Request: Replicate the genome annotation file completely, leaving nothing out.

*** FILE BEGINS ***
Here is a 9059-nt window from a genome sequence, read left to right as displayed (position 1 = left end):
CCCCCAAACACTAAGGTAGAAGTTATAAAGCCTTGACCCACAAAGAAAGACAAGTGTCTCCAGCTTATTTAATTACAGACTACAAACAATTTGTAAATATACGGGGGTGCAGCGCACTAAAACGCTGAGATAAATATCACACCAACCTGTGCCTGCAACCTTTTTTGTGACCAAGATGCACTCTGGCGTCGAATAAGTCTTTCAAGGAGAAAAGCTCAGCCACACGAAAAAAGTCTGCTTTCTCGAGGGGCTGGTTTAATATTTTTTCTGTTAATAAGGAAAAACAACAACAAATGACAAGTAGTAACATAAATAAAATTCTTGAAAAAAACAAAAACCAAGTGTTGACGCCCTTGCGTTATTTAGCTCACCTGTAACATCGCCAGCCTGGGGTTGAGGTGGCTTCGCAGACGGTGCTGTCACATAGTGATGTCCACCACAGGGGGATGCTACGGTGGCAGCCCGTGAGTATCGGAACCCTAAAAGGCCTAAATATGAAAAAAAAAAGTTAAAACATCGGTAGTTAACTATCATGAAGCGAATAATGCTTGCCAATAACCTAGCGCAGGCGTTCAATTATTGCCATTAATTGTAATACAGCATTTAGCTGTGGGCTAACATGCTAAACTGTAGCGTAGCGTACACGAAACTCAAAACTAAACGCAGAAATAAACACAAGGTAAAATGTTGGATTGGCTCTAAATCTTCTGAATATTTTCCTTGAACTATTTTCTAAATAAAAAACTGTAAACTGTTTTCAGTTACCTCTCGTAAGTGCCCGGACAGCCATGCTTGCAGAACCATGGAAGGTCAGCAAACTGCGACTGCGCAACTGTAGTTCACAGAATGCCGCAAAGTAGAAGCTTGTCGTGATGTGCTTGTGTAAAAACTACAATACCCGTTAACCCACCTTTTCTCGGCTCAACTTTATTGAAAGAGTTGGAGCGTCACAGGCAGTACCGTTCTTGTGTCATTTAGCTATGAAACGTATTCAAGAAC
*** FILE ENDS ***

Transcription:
Here is a 9059-nt window from a genome sequence, read left to right as displayed (position 1 = left end):
CCCCCAAACACTAAGGTAGAAGTTATAAAGCCTTGACCCACAAAGAAAGACAAGTGTCTCCAGCTTATTTAATTACAGACTACAAACAATTTGTAAATATACGGGGGTGCAGCGCACTAAAACGCTGAGATAAATATCACACCAACCTGTGCCTGCAACCTTTTTTGTGACCAAGATGCACTCTGGCGTCGAATAAGTCTTTCAAGGAGAAAAGCTCAGCCACACGAAAAAAGTCTGCTTTCTCGAGGGGCTGGTTTAATATTTTTTCTGTTAATAAGGAAAAACAACAACAAATGACAAGTAGTAACATAAATAAAATTCTTGAAAAAAACAAAAACCAAGTGTTGACGCCCTTGCGTTATTTAGCTCACCTGTAACATCGCCAGCCTGGGGTTGAGGTGGCTTCGCAGACGGTGCTGTCACATAGTGATGTCCACCACAGGGGGATGCTACGGTGGCAGCCCGTGAGTATCGGAACCCTAAAAGGCCTAAATATGAAAAAAAAAAGTTAAAACATCGGTAGTTAACTATCATGAAGCGAATAATGCTTGCCAATAACCTAGCGCAGGCGTTCAATTATTGCCATTAATTGTAATACAGCATTTAGCTGTGGGCTAACATGCTAAACTGTAGCGTAGCGTACACGAAACTCAAAACTAAACGCAGAAATAAACACAAGGTAAAATGTTGGATTGGCTCTAAATCTTCTGAATATTTTCCTTGAACTATTTTCTAAATAAAAAACTGTAAACTGTTTTCAGTTACCTCTCGTAAGTGCCCGGACAGCCATGCTTGCAGAACCATGGAAGGTCAGCAAACTGCGACTGCGCAACTGTAGTTCACAGAATGCCGCAAAGTAGAAGCTTGTCGTGATGTGCTTGTGTAAAAACTACAATACCCGTTAACCCACCTTTTCTCGGCTCAACTTTATTGAAAGAGTTGGAGCGTCACAGGCAGTACCGTTCTTGTGTCATTTAGCTATGAAACGTATTCAAGAAC